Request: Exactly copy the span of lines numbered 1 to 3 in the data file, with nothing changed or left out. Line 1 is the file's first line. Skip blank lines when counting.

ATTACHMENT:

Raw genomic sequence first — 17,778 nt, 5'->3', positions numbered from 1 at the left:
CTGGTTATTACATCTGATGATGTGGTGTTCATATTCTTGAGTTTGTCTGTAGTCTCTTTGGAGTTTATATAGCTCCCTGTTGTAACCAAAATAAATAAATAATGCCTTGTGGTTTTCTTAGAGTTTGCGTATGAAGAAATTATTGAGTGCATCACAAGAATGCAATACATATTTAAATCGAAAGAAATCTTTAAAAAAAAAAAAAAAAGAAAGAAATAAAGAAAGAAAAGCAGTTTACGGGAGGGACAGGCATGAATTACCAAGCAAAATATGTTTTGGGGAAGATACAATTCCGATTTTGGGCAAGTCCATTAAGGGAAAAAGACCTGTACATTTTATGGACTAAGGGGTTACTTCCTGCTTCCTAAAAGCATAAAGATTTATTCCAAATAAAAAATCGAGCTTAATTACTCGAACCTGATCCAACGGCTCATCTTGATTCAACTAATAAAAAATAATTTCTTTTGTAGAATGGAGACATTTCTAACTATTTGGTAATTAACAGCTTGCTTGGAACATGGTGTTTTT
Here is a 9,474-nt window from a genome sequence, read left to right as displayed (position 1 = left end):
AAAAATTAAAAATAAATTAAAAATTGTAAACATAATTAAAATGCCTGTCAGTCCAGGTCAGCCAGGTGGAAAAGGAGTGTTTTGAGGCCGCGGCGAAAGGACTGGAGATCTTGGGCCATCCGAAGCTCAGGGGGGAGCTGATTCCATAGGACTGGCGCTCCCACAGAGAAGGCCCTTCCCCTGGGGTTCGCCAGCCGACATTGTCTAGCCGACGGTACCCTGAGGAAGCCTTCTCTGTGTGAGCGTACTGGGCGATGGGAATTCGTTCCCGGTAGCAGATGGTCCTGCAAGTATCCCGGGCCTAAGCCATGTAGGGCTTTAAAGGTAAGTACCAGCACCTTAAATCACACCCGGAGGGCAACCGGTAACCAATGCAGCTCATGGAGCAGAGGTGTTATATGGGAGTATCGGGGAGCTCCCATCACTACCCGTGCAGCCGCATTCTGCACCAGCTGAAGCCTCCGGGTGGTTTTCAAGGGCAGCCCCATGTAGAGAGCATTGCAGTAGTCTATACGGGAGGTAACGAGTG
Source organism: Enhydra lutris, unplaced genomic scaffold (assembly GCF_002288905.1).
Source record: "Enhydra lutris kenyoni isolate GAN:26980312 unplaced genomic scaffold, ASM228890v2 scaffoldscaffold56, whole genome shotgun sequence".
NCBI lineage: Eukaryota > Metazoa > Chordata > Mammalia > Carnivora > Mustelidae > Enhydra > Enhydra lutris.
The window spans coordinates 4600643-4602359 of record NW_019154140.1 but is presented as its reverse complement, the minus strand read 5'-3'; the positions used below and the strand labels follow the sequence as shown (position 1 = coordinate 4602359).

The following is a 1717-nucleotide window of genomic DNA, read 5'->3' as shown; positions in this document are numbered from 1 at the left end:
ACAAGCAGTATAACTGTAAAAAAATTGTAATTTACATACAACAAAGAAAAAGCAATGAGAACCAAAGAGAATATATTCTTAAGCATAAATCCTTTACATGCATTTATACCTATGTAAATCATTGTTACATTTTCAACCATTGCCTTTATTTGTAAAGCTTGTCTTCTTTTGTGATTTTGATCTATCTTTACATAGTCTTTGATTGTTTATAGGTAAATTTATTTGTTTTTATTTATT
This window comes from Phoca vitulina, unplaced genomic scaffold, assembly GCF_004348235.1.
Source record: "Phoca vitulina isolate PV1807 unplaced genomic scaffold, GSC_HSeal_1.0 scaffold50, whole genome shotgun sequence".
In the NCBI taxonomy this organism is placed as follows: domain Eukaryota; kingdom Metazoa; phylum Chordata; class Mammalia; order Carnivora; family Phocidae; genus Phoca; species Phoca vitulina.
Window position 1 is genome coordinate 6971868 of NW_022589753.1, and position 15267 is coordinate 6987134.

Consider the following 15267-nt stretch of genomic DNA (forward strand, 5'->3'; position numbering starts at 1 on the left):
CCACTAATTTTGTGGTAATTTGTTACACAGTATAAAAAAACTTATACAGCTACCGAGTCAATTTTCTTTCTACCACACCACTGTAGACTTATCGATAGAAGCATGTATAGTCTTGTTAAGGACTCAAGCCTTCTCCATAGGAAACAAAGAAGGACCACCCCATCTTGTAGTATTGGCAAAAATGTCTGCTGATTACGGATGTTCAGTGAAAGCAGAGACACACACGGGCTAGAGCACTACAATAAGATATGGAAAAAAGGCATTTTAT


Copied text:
Raw genomic sequence first — 17,778 nt, 5'->3', positions numbered from 1 at the left:
CTGGTTATTACATCTGATGATGTGGTGTTCATATTCTTGAGTTTGTCTGTAGTCTCTTTGGAGTTTATATAGCTCCCTGTTGTAACCAAAATAAATAAATAATGCCTTGTGGTTTTCTTAGAGTTTGCGTATGAAGAAATTATTGAGTGCATCACAAGAATGCAATACATATTTAAATCGAAAGAAATCTTTAAAAAAAAAAAAAAAAGAAAGAAATAAAGAAAGAAAAGCAGTTTACGGGAGGGACAGGCATGAATTACCAAGCAAAATATGTTTTGGGGAAGATACAATTCCGATTTTGGGCAAGTCCATTAAGGGAAAAAGACCTGTACATTTTATGGACTAAGGGGTTACTTCCTGCTTCCTAAAAGCATAAAGATTTATTCCAAATAAAAAATCGAGCTTAATTACTCGAACCTGATCCAACGGCTCATCTTGATTCAACTAATAAAAAATAATTTCTTTTGTAGAATGGAGACATTTCTAACTATTTGGTAATTAACAGCTTGCTTGGAACATGGTGTTTTT
Here is a 9,474-nt window from a genome sequence, read left to right as displayed (position 1 = left end):